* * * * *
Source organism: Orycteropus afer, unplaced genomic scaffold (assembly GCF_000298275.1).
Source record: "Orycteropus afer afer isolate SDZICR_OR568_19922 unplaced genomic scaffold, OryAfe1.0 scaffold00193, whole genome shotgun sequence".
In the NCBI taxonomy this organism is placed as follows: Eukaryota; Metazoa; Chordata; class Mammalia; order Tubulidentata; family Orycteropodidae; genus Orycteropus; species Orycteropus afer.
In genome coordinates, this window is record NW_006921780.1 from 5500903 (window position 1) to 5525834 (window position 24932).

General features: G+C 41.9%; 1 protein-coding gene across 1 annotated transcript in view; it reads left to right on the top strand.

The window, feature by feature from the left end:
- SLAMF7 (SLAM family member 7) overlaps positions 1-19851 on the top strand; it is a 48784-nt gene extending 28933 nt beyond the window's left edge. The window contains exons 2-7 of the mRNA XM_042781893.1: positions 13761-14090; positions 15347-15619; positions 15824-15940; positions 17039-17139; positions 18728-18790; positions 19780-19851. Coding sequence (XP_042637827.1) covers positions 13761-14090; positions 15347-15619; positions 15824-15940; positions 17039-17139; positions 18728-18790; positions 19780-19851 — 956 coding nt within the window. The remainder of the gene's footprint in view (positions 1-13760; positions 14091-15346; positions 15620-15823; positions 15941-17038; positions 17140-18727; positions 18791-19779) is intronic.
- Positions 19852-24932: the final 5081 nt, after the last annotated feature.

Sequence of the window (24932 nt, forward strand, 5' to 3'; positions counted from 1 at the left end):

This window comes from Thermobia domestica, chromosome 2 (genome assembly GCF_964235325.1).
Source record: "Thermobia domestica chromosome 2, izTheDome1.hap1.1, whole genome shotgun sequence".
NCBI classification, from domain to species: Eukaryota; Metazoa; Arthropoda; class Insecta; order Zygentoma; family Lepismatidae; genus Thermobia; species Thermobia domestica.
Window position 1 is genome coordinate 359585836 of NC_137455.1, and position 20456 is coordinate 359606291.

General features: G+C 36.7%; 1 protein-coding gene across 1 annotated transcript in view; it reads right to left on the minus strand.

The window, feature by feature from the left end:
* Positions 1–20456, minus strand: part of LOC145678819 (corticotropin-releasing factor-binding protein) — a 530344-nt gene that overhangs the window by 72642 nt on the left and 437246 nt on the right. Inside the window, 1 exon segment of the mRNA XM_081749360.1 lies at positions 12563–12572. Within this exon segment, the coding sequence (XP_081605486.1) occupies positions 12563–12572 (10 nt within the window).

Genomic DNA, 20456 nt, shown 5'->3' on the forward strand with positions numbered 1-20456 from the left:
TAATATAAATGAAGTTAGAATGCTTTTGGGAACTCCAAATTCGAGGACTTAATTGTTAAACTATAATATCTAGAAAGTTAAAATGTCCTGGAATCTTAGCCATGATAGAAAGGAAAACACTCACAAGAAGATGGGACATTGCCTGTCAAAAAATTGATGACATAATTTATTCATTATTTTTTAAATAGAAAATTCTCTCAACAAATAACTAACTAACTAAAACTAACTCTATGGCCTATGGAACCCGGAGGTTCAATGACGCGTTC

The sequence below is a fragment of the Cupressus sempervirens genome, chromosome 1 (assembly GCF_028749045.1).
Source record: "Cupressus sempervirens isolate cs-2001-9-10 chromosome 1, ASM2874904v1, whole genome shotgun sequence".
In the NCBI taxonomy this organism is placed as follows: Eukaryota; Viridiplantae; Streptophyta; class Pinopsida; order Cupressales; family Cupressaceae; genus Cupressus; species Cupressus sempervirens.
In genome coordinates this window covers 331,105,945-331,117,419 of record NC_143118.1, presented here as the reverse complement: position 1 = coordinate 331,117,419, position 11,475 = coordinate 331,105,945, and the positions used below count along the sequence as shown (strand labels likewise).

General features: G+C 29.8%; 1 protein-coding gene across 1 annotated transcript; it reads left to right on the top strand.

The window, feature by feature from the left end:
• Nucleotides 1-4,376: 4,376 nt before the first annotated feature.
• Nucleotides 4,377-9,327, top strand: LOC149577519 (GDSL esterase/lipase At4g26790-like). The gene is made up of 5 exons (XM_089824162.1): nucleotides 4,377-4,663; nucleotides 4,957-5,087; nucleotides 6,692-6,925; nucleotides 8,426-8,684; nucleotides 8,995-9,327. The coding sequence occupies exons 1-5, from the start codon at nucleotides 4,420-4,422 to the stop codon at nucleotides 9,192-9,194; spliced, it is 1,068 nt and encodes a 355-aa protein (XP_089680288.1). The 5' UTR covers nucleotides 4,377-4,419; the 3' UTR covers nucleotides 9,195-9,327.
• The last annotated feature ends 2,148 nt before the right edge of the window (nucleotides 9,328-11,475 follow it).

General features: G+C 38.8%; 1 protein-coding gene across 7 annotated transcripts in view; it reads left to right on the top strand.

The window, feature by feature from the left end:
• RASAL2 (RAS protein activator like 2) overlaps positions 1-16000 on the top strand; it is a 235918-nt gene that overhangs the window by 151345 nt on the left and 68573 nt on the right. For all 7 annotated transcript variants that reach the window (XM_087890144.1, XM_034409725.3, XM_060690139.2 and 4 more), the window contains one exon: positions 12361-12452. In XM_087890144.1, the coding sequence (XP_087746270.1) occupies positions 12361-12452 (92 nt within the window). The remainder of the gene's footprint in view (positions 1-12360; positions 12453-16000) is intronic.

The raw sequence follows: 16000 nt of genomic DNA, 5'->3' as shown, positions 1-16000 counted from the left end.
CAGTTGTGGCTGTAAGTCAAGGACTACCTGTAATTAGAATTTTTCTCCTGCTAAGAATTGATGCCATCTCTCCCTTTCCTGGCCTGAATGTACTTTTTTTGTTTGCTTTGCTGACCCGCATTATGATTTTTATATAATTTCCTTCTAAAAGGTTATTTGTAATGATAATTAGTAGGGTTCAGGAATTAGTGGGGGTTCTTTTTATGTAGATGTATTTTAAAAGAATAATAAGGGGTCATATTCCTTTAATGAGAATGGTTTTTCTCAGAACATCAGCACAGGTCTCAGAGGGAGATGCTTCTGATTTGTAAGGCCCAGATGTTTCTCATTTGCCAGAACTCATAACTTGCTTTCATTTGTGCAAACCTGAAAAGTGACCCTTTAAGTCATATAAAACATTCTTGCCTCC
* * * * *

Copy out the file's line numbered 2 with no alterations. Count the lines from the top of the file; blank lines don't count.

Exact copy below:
Source record: "Orycteropus afer afer isolate SDZICR_OR568_19922 unplaced genomic scaffold, OryAfe1.0 scaffold00193, whole genome shotgun sequence".